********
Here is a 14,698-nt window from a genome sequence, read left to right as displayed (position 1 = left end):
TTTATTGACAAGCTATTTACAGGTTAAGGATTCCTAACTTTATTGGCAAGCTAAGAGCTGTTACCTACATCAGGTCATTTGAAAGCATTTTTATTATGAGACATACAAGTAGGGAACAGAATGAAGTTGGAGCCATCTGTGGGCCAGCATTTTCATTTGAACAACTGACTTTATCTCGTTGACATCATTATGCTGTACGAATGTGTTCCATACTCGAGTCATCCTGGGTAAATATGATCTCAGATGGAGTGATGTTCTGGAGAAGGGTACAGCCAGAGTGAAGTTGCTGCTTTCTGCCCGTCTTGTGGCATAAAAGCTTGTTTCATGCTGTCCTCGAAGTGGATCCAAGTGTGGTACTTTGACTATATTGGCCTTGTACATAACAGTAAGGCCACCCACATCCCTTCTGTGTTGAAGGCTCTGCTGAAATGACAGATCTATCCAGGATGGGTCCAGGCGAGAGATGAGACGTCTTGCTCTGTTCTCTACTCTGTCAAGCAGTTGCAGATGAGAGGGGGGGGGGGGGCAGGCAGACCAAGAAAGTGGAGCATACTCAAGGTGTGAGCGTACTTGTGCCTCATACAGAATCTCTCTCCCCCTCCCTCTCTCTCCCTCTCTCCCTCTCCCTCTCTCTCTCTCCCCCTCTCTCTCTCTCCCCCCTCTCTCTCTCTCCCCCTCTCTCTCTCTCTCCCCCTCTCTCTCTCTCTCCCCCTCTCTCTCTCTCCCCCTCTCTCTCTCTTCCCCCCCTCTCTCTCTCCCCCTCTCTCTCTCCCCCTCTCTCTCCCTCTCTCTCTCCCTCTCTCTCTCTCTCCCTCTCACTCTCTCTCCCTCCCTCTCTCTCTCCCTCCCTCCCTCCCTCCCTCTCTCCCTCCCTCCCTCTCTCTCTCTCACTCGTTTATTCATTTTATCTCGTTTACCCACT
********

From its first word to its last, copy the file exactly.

Here is a 14,698-nt window from a genome sequence, read left to right as displayed (position 1 = left end):
TTTATTGACAAGCTATTTACAGGTTAAGGATTCCTAACTTTATTGGCAAGCTAAGAGCTGTTACCTACATCAGGTCATTTGAAAGCATTTTTATTATGAGACATACAAGTAGGGAACAGAATGAAGTTGGAGCCATCTGTGGGCCAGCATTTTCATTTGAACAACTGACTTTATCTCGTTGACATCATTATGCTGTACGAATGTGTTCCATACTCGAGTCATCCTGGGTAAATATGATCTCAGATGGAGTGATGTTCTGGAGAAGGGTACAGCCAGAGTGAAGTTGCTGCTTTCTGCCCGTCTTGTGGCATAAAAGCTTGTTTCATGCTGTCCTCGAAGTGGATCCAAGTGTGGTACTTTGACTATATTGGCCTTGTACATAACAGTAAGGCCACCCACATCCCTTCTGTGTTGAAGGCTCTGCTGAAATGACAGATCTATCCAGGATGGGTCCAGGCGAGAGATGAGACGTCTTGCTCTGTTCTCTACTCTGTCAAGCAGTTGCAGATGAGAGGGGGGGGGGGGGCAGGCAGACCAAGAAAGTGGAGCATACTCAAGGTGTGAGCGTACTTGTGCCTCATACAGAATCTCTCTCCCCCTCCCTCTCTCTCCCTCTCTCCCTCTCCCTCTCTCTCTCTCCCCCTCTCTCTCTCTCCCCCCTCTCTCTCTCTCCCCCTCTCTCTCTCTCTCCCCCTCTCTCTCTCTCTCCCCCTCTCTCTCTCTCCCCCTCTCTCTCTCTTCCCCCCCTCTCTCTCTCCCCCTCTCTCTCTCCCCCTCTCTCTCCCTCTCTCTCTCCCTCTCTCTCTCTCTCCCTCTCACTCTCTCTCCCTCCCTCTCTCTCTCCCTCCCTCCCTCCCTCCCTCTCTCCCTCCCTCCCTCTCTCTCTCTCACTCGTTTATTCATTTTATCTCGTTTACCCACT